“We are a couple of Aussies telling Aussie stories,” declared ‘Elvis’ director Baz Luhrmann as he sat down with ‘Thor’ actor Chris Hemsworth to discuss their craft and their leap from their country to Hollywood at the Saudi Arabia’s Red Sea International Film Festival on Monday evening. And for that next one hour of their languid, free-wheeling Q & A session, Luhrmann, who was on call to moderate that session and is the head of the jury at Red Sea, made good on that promise by training the spotlight on Hemsworth.
But ‘The Great Gatsby’ director spoke more than the actor, as Hemsworth had the natural ability to bounce the attention away from himself and ask Luhrmann, the director who was on top of his bucket list to work with, questions like why he made so few movies. At one point, Luhrmann even joked that he felt like he was in therapy and Hemsworth was his trusted ‘doc’. There was also a point where Hemsworth wanted to submit his “resume” during the session, angling for an acting job with Luhrmann whose body of work he adored.
Hemsworth, known for his blockbusters, including ‘The Avengers’, revealed he had just been to Brazil Comicon, where he unveiled the trailer of ‘Furiosa’, the latest instalment from director George Miller’s ‘Mad Max’ series before landing in Jeddah to participate in the festival, running until December 9.
Luhrmann remarked how George Miller had inspired him as a kid and taught him that Australians can have their own way of telling stories.
“Forty-five years ago, I saw George Miller make this film as a kid in Australia, and it’s what Akira Kurosawa would have referred to as an immaculate reality,” Luhrmann said. Hemsworth couldn’t agree more: “I remember watching ‘Mad Max’ and have vivid memories of its messaging and the type of storytelling. It was a sort of iconic Australian vision, but post-apocalyptic and had this universal appeal. And then later on, getting into acting and the fact that Mel Gibson was in the film as a young actor and created the bridge for a lot of Australians to go to America.”
When asked if he was keen to follow the career trajectory of any Hollywood star, Hemsworth was quick to name-drop Russell Crowe, the late ‘Joker’ legend Heath Ledger, Anthony Hopkins, Cate Blanchett (“she’s one of the most wonderful human beings I have ever worked with and has such truth and authenticity to her”), and Nicole Kidman. But it was this festive film from his childhood that shaped him and his choices: James Stewart’s ‘It’s A Wonderful Life’.
“Growing up, different movies resonated with me … I watched Jimmy’s ‘It’s a Wonderful Life’ every Christmas with my mom and dad. Something about Jimmy showed there was humility and integrity about him. He had the honour of what is right and wrong … As a kid, I didn’t know why it resonated with me, but that film moved me,” said Hemsworth. While he was inspired by a constellation of good actors and wasn’t keen to single out any particular actor, he claimed he continues to be impressed by Hollywood icon Tom Cruise.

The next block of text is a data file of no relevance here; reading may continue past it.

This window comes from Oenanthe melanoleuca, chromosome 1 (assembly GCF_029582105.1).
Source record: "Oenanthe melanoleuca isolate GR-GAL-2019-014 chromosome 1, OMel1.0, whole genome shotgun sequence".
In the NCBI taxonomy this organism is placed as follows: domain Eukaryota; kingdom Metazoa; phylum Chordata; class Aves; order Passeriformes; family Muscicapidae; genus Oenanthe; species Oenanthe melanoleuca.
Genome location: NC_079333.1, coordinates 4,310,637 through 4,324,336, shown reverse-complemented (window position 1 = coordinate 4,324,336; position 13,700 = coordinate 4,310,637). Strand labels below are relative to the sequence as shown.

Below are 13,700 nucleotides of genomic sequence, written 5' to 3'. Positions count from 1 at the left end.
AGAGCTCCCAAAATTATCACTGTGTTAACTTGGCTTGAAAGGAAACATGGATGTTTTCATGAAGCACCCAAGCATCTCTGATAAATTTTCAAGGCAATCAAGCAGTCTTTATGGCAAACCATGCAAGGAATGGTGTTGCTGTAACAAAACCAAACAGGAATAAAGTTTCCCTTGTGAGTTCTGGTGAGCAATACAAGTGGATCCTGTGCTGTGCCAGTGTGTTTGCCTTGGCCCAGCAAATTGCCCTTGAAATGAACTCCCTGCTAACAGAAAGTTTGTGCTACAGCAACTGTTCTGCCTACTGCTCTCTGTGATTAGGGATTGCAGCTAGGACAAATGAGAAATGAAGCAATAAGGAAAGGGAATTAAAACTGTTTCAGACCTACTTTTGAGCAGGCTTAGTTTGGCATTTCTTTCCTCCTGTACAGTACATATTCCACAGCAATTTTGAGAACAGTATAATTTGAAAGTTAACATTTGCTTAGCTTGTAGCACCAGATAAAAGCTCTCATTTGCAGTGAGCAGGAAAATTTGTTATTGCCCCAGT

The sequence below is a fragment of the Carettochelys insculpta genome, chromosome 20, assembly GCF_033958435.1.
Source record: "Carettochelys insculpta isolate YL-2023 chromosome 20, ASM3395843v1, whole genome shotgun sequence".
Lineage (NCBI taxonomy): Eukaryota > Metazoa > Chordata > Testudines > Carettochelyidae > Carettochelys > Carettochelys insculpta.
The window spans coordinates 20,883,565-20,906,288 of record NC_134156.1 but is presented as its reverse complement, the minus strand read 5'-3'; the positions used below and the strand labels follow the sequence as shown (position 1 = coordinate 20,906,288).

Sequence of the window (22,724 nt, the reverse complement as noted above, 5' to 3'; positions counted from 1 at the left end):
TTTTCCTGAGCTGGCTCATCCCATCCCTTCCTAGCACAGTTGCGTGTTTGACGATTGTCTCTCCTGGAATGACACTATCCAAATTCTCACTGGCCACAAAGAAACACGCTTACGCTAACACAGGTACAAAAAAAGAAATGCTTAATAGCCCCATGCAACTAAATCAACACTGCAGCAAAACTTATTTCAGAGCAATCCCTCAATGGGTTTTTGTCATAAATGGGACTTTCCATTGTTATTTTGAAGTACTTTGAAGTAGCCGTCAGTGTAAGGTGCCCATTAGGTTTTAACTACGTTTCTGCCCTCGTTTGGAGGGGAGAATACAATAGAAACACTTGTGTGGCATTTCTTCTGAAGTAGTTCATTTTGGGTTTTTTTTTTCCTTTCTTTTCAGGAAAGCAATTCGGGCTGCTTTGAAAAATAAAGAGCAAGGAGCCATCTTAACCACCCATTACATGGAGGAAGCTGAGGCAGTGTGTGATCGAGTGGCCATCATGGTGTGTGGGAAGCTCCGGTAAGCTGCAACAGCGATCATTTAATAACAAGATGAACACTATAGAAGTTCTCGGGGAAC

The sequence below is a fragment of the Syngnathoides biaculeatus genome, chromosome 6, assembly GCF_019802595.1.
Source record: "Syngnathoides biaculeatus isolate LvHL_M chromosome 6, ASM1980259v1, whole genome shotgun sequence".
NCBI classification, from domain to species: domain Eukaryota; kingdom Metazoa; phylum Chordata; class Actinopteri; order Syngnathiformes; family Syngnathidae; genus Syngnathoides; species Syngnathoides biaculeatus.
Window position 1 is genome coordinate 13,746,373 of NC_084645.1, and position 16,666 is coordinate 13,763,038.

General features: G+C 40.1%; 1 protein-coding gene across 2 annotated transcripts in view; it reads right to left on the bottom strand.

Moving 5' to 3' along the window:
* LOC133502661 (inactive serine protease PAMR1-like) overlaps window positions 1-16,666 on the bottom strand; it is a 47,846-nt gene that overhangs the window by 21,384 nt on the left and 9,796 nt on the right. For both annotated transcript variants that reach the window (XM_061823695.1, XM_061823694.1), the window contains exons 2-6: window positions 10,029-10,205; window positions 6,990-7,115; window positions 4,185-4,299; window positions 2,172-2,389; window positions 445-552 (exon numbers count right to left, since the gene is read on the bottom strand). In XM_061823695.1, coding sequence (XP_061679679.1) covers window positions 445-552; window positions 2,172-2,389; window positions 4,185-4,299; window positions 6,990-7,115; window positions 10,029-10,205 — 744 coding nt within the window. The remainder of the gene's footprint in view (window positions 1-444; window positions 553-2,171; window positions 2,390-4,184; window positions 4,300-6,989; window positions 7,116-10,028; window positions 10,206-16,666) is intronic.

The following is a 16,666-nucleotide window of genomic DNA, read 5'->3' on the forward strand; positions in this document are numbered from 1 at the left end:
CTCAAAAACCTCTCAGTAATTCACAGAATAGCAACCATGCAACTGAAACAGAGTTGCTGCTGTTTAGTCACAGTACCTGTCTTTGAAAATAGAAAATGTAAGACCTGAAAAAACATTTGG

“What I really appreciate about what Tom has done is that there’s always an entertainment factor to his work, but there’s a moral message underneath. I’d call it sort of accidental learning,” observed Hemsworth.
Luhrmann couldn’t agree more. The director, just like Hemsworth, also felt the ‘Mission Impossible’ star, who famously does his own stunts in his action-filled spy thrillers, worked tremendously hard and revived Hollywood when it was going through a tough spell. He labelled Cruise as this superhero who saved cinema.
“With Tom, it’s so interesting because it’s the longevity. Even now, he works so hard. He’s still got this unbelievable work ethic. When we did the rounds on ‘Elvis’, he had ‘Top Gun’. Let’s be honest, everyone had said the cinema was over. And then Tom comes flying in on a jet and saves cinema. It was a phenomenon,” said Luhrmann.
The director also told Hemsworth that he’s been on a roll at RSIFF 2023.
Luhrmann, whose last film ‘Elvis’ scooped eight Oscar nominations and was screened at the prestigious Cannes Film Festival, is the head of the competition jury and has been tasked with choosing the best feature film. So naturally, he has been watching over three or four films a day and claimed that he was blown away by the movies that he was judging. Watching movies back-to-back also served as a reminder that he needs to swing back to directing and take less breaks between each of his films.
“I’ve never been on a jury before. I’ve never actually had to see three or four films a day. I have been reminded just how powerful, magical, moving, meaningful, humanising it can be. You escape into a new world,” he added.
Interestingly, Hemsworth also became an actor because he was fascinated with being transported to new worlds as an actor.
“When I was 16-17 watching ‘The Lord Of The Rings’, I remember wanting to be a part of that world. Not just an actor, but literally live in that world – fight goblins. I guess that vivid imagination as a kid still carried through as an adult and that was the attraction to inhabit different spaces, roles, and worlds,” said Hemsworth. And when he reads a script, he’s always looking for immersive storytelling and intriguing narratives.
“Does the little kid in me get excited or is my enthusiasm sparked? Ultimately, that’s the reason why I commit or dive into a film,” added Hemsworth.
Asked if film festivals are effective, he said: “Film festivals give an opportunity for people who have not had a platform or space to have global recognition or a gallery of people celebrating the same passion for stories like them. Film festivals are a wonderful opportunity.”